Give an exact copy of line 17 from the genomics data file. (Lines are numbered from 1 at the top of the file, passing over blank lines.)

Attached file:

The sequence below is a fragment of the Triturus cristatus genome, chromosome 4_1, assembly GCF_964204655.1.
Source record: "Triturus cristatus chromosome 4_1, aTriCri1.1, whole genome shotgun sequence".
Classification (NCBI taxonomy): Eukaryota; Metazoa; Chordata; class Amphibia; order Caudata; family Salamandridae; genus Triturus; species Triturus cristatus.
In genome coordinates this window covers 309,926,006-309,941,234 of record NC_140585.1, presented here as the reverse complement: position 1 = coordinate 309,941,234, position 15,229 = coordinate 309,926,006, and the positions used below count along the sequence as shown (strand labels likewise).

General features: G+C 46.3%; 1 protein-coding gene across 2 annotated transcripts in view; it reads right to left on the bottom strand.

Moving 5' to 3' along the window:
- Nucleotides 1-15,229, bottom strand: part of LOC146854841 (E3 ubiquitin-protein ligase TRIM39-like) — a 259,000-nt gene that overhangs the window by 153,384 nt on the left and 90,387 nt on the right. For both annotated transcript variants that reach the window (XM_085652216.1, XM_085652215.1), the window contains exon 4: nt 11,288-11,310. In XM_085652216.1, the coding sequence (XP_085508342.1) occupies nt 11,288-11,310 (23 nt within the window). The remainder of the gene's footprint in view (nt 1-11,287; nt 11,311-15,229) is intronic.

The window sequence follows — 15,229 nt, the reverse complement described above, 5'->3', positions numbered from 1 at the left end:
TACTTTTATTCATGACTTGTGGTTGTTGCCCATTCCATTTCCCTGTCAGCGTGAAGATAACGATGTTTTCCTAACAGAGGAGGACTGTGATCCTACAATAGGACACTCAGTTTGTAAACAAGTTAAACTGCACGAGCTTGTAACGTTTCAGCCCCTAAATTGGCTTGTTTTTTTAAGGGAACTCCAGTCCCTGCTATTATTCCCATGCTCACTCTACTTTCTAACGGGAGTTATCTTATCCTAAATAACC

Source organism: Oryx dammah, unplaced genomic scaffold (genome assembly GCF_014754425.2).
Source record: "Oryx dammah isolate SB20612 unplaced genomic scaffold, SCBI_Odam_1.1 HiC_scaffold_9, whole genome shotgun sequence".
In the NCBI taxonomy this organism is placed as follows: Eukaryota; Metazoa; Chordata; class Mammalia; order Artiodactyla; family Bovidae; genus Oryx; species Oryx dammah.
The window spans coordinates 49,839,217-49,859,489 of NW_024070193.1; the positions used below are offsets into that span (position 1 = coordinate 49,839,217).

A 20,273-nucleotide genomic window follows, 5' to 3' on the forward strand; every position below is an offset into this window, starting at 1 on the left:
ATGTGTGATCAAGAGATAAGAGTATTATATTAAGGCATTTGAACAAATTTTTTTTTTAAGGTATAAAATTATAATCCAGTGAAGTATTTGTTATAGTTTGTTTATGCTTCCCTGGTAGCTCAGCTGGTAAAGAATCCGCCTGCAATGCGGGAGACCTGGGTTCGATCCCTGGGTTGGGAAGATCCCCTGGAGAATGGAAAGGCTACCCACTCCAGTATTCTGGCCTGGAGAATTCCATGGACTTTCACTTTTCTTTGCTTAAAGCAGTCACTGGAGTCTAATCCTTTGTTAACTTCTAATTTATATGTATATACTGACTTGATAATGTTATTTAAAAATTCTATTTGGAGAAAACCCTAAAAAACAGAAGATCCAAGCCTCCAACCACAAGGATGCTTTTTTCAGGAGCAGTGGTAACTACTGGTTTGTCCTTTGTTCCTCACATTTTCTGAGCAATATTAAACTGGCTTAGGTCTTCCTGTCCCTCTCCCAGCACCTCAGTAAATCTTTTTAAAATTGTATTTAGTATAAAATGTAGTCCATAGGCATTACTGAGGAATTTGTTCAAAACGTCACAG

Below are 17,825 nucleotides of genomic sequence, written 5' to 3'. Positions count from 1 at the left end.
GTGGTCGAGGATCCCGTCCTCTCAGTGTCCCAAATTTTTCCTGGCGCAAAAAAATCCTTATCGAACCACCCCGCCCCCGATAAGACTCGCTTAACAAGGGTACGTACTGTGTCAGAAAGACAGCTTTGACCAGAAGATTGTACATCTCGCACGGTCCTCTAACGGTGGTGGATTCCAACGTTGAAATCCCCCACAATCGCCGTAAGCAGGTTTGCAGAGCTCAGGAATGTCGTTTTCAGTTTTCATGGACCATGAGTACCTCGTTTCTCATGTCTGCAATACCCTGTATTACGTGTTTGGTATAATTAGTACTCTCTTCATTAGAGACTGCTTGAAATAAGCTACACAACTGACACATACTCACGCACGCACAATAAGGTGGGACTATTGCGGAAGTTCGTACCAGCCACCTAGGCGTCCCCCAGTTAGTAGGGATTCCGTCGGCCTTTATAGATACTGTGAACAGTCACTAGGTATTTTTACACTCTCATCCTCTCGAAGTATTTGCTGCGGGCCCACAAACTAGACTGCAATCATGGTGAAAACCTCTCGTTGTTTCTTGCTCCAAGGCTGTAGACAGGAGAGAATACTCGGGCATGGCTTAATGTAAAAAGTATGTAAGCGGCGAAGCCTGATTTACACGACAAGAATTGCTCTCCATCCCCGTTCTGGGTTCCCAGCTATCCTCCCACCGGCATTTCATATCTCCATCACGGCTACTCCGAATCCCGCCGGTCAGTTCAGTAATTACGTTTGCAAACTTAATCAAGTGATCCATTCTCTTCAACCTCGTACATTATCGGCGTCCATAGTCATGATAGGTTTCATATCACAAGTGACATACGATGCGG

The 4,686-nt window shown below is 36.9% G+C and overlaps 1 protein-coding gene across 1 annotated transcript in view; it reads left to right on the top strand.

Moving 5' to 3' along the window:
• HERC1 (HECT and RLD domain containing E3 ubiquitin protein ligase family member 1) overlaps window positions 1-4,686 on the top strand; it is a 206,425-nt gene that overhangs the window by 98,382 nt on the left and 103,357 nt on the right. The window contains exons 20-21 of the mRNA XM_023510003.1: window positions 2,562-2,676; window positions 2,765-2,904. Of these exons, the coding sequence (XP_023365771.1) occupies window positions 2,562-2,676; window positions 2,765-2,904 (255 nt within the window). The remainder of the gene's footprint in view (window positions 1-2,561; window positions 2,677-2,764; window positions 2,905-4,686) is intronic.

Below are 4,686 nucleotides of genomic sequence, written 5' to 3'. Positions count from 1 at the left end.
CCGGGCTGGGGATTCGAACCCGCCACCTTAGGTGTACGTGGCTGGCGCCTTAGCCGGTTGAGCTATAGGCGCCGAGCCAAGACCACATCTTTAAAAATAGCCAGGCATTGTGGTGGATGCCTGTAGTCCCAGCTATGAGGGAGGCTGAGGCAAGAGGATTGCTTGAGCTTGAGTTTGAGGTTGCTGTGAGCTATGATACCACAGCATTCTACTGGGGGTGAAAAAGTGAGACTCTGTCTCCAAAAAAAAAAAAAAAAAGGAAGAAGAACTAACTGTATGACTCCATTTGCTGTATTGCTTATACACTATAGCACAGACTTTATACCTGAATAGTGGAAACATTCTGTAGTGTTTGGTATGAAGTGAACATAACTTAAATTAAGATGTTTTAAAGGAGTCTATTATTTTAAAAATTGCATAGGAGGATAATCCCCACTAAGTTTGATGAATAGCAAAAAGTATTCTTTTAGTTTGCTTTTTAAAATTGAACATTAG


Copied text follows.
GTGGTCGAGGATCCCGTCCTCTCAGTGTCCCAAATTTTTCCTGGCGCAAAAAAATCCTTATCGAACCACCCCGCCCCCGATAAGACTCGCTTAACAAGGGTACGTACTGTGTCAGAAAGACAGCTTTGACCAGAAGATTGTACATCTCGCACGGTCCTCTAACGGTGGTGGATTCCAACGTTGAAATCCCCCACAATCGCCGTAAGCAGGTTTGCAGAGCTCAGGAATGTCGTTTTCAGTTTTCATGGACCATGAGTACCTCGTTTCTCATGTCTGCAATACCCTGTATTACGTGTTTGGTATAATTAGTACTCTCTTCATTAGAGACTGCTTGAAATAAGCTACACAACTGACACATACTCACGCACGCACAATAAGGTGGGACTATTGCGGAAGTTCGTACCAGCCACCTAGGCGTCCCCCAGTTAGTAGGGATTCCGTCGGCCTTTATAGATACTGTGAACAGTCACTAGGTATTTTTACACTCTCATCCTCTCGAAGTATTTGCTGCGGGCCCACAAACTAGACTGCAATCATGGTGAAAACCTCTCGTTGTTTCTTGCTCCAAGGCTGTAGACAGGAGAGAATACTCGGGCATGGCTTAATGTAAAAAGTATGTAAGCGGCGAAGCCTGATTTACACGACAAGAATTGCTCTCCATCCCCGTTCTGGGTTCCCAGCTATCCTCCCACCGGCATTTCATATCTCCATCACGGCTACTCCGAATCCCGCCGGTCAGTTCAGTAATTACGTTTGCAAACTTAATCAAGTGATCCATTCTCTTCAACCTCGTACATTATCGGCGTCCATAGTCATGATAGGTTTCATATCACAAGTGACATACGATGCGG